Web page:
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International News

New York Times Examines Russia's "Inadequate Fight" Against HIV/AIDS

January 18, 2011

Russia's HIV/AIDS epidemic "has defied worldwide trends, expanding more rapidly year by year than almost anywhere else," the New York Times writes in an article that examines how the country has become "one of the world's low points in the effort to fight the spread of HIV," in large part due to the government's failure to reach out to injecting drug users (IDUs) and sex workers -- the groups "at the heart" of the epidemic.

"Nearly 60,000 new cases of HIV ... were documented in Russia in 2009, an 8 percent increase from 2008, according to UNAIDS," the newspaper writes. "Of those new cases, more than 60 percent were believed to have been caused by intravenous drug use, and many of the others were believed to have been infected through sex with addicts." Yet, as the newspaper notes, little to no resources for HIV prevention are put towards these populations.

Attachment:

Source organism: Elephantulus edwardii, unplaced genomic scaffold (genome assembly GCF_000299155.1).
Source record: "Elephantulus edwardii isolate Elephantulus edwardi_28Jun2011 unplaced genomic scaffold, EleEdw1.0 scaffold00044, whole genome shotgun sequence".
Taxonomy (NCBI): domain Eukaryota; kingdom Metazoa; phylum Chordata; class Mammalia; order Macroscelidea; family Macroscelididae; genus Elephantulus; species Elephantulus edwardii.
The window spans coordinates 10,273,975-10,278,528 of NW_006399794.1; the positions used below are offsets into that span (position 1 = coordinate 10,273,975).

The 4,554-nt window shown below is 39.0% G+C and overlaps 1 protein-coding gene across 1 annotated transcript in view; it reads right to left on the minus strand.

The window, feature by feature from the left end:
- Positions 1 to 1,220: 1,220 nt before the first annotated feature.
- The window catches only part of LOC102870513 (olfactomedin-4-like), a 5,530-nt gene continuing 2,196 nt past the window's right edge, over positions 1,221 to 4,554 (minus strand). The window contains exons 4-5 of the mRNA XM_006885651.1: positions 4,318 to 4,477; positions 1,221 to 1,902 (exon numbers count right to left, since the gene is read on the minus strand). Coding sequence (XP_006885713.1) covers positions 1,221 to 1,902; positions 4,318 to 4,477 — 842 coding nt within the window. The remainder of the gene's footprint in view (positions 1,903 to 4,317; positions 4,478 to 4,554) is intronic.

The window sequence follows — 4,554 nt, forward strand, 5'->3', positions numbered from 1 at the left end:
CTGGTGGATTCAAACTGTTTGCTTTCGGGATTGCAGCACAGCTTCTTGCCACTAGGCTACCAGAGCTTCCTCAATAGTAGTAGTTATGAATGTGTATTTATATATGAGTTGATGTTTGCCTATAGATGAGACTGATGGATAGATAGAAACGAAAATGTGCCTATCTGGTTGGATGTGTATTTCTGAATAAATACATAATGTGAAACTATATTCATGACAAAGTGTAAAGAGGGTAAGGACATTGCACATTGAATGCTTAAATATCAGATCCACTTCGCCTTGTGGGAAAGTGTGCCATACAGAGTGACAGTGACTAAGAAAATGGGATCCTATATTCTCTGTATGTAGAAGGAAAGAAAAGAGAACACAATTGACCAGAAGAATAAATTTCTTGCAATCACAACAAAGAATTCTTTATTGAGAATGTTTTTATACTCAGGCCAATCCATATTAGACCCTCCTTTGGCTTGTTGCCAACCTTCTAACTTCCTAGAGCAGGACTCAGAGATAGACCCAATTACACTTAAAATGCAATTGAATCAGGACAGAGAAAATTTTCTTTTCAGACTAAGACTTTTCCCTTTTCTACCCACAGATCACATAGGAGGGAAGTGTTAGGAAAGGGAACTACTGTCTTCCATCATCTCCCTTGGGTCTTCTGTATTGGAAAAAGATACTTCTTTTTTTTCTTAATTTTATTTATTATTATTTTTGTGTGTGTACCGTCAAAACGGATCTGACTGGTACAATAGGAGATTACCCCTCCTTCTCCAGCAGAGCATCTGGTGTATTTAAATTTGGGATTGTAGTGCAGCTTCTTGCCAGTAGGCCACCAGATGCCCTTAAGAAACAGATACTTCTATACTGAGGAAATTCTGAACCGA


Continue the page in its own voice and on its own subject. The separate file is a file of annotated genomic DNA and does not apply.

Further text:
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More on HIV/AIDS in Russia

Reader Comments:

Comment by: Lauren Alexanderson (Washington, DC) Tue., Jan. 18, 2011 at 5:19 pm EST
Perhaps Russia should use a model adopted by the International HIV/AIDS Alliance in Ukraine to target most-at-risk-populations. Through its partner organizations, the Alliance-Ukraine provides the majority of HIV prevention services in the country, targeting the primary driver of Ukraines HIV epidemic: injecting drug use. Community engagement, advocacy for supportive policies, and linkages to government services complement evidence-based programming.

For more information about their program, see
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